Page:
Salaries and benefits are the primary expense in schools, and it is typical for schools to be funded according to the number of attending students. Student absenteeism counts against this funding, making it crucial for schools to minimize student and teacher absenteeism. A study conducted in California found that increasing under-ventilation rates to the minimum standard would result in a 3.4% improvement in student attendance. The additional funding for attending students was estimated to be eight times the increased energy cost. Moreover, doubling the minimum standard ventilation rate was estimated to reduce absenteeism by 11-17%. Another study conducted in Texas found that doubling the ventilation rate in each classroom would result in one less school flu case per classroom, leading to positive financial outcomes.

It is essential to provide the correct amount of ventilation in schools to benefit student performance and the health of all school occupants. Enhancing ventilation rates beyond minimums can significantly contribute to achieving higher-performing schools that have fewer absent days. Ventilation should be viewed as an investment rather than an expense. Instead of trying to save pennies using strategies such as demand control ventilation (DCV), additional investment can reap several more rewards.


Proper ventilation is essential for maintaining a healthy and high-performing school. It is crucial to maintain minimum ventilation rates, proper airflow paths, and building pressurization to minimize the potential for Sick Building Syndrome (SBS). Not only does enhanced ventilation protect against the flu and other viruses, but it also creates a more conducive learning environment. However, treating the school building as a dynamic system is essential. Simply opening a damper or window will not guarantee good ventilation. Every change has a cause and effect, and it is necessary to actively monitor and control these changes to prevent the occurrence of SBS. While airflow control alone cannot prevent pollutants, it is essential for maintaining healthy building conditions.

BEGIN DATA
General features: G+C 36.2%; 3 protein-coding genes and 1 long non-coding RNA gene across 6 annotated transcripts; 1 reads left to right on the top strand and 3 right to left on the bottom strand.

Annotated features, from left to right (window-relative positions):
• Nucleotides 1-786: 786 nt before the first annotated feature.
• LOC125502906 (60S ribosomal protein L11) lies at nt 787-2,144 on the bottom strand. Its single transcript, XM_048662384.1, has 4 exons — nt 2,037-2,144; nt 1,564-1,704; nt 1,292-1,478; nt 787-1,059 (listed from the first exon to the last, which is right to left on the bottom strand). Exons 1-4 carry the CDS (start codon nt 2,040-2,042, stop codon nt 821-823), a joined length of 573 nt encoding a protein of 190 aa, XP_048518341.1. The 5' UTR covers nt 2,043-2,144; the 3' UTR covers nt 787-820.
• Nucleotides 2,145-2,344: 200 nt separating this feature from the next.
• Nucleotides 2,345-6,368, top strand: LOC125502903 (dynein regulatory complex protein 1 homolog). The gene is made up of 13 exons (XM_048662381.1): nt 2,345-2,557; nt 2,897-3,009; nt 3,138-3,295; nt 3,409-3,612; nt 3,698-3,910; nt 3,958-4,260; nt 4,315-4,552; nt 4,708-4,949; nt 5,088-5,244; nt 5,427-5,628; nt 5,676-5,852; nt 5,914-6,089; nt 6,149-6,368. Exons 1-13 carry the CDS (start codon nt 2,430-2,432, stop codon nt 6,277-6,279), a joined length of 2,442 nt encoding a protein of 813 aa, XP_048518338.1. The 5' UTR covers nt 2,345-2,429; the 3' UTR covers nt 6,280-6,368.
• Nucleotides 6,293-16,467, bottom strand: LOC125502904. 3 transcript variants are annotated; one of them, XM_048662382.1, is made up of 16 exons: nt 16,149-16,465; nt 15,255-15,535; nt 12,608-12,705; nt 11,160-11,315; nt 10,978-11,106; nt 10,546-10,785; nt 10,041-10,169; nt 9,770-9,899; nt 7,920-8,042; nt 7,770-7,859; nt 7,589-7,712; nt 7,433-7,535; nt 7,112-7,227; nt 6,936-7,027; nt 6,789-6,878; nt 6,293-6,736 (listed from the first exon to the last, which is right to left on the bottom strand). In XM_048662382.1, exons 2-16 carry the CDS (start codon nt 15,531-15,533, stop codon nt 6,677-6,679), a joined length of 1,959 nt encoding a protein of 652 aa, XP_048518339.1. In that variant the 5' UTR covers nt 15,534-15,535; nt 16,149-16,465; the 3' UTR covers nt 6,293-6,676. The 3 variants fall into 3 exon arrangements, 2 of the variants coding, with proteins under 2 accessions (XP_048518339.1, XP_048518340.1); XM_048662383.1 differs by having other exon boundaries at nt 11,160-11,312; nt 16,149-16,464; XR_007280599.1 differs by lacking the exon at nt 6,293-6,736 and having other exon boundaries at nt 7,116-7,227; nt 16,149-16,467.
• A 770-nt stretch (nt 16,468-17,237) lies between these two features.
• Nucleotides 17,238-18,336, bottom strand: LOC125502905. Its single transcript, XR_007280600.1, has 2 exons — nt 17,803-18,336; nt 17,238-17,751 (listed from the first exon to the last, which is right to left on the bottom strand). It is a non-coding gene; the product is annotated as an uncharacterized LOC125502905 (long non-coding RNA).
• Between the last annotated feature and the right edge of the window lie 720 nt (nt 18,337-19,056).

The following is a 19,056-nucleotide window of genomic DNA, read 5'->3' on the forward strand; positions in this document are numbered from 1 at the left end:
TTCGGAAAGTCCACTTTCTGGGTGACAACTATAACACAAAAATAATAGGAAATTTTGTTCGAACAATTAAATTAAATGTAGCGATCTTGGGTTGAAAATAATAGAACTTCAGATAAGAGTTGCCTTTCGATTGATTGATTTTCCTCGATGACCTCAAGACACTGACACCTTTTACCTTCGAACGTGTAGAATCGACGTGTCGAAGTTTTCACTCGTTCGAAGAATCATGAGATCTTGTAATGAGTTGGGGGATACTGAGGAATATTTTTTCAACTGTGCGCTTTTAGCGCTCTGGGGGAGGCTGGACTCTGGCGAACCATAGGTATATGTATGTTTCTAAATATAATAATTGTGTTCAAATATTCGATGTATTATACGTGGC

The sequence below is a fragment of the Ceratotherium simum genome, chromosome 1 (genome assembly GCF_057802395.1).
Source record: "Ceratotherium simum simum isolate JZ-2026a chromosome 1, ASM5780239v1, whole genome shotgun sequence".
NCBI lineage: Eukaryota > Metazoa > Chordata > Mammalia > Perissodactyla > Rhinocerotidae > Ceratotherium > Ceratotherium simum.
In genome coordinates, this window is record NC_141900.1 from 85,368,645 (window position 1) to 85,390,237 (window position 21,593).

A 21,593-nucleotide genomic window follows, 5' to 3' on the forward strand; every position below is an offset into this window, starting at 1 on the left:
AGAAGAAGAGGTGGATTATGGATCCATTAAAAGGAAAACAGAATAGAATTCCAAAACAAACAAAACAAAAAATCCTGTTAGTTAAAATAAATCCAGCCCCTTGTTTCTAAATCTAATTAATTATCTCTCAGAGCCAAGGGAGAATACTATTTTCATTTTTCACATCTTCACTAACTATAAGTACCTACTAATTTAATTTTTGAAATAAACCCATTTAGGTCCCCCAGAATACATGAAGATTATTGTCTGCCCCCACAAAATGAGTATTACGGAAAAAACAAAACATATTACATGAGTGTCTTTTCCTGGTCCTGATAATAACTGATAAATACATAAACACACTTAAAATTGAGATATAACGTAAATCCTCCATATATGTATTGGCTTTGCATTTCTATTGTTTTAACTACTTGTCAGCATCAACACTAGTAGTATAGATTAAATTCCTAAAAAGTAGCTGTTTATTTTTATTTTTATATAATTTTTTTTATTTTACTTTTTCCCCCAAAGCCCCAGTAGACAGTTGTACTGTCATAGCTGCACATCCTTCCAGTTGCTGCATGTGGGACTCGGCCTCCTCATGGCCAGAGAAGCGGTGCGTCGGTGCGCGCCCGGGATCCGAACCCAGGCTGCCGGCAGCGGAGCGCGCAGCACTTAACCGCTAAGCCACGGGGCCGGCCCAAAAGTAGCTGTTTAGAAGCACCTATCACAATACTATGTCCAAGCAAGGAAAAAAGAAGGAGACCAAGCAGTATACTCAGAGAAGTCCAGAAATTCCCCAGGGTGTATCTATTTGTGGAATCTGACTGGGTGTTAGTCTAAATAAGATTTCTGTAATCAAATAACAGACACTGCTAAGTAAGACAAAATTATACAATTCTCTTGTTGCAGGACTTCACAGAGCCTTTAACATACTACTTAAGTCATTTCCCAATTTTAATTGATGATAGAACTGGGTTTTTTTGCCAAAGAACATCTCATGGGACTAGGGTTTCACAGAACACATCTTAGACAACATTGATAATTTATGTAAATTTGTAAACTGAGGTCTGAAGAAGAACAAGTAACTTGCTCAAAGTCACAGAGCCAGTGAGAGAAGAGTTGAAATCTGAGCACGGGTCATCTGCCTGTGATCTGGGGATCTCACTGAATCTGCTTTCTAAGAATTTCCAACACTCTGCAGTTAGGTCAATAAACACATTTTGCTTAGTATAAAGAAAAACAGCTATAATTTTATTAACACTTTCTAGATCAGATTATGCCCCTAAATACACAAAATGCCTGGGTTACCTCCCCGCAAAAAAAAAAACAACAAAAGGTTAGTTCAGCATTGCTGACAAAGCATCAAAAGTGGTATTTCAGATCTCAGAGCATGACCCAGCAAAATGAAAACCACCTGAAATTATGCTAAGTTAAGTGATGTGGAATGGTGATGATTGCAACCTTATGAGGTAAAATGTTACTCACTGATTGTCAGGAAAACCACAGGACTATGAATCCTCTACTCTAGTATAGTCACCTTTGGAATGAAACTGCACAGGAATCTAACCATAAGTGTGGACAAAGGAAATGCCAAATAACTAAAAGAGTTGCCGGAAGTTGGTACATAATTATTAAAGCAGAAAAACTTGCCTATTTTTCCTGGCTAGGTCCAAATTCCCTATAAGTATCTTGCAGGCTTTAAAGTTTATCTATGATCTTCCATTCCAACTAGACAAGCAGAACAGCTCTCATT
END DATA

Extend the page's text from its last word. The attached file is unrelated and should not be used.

Additional Resources Related to Ventilation for Healthy Schools

The Lancet COVID-19 Commission

In addition to decreased airborne infectious disease transmission, research shows that ventilation and air cleaning improvements are likely to lead to improved academic performance, fewer missed school days for students, higher scores on cognitive function tests, and many benefits for teachers including decreased respiratory symptoms, increased teacher retention, and improved morale.

Safe Work, Safe School, and Safe Travel

Lawrence Berkeley National Laboratory

The available research indicates that increased classroom ventilation rates are associated with reduced student absence.

Building Ventilation

Environmental Protection Agency

The health and comfort of students and teachers are among the many factors that contribute to learning and productivity in the classroom, which in turn affect performance and achievement. A healthy, comfortable environment is an investment in your students and staff.

Take Action to Improve Indoor Air Quality in Schools

ESSER and the American Rescue Plan Act

The Elementary and Secondary School Emergency Relief Fund (ESSER) and the American Rescue Plan Act represent crucial opportunities for Local Education Agencies (LEAs) to allocate funds for enhancing the indoor environments of schools. These funds are earmarked for general improvements, repairs, and upgrades and extend to critical areas like mechanical ventilation and control systems. By directing resources toward these vital components, schools can take significant steps to fortify indoor air quality and, in doing so, contribute to the broader fight against asthma.

One valuable avenue to achieve these ventilation enhancements is deploying advanced technology, such as EBTRON airflow measurement devices. EBTRON’s state-of-the-art solutions empower schools to monitor and regulate airflow precisely, ensuring ventilation systems operate at peak efficiency. These devices play a pivotal role in maintaining optimal indoor air quality, which is paramount in the battle against asthma.

Quality of the Outdoor and Indoor Environment

Read more about ESSER and the American Rescue Plan Act.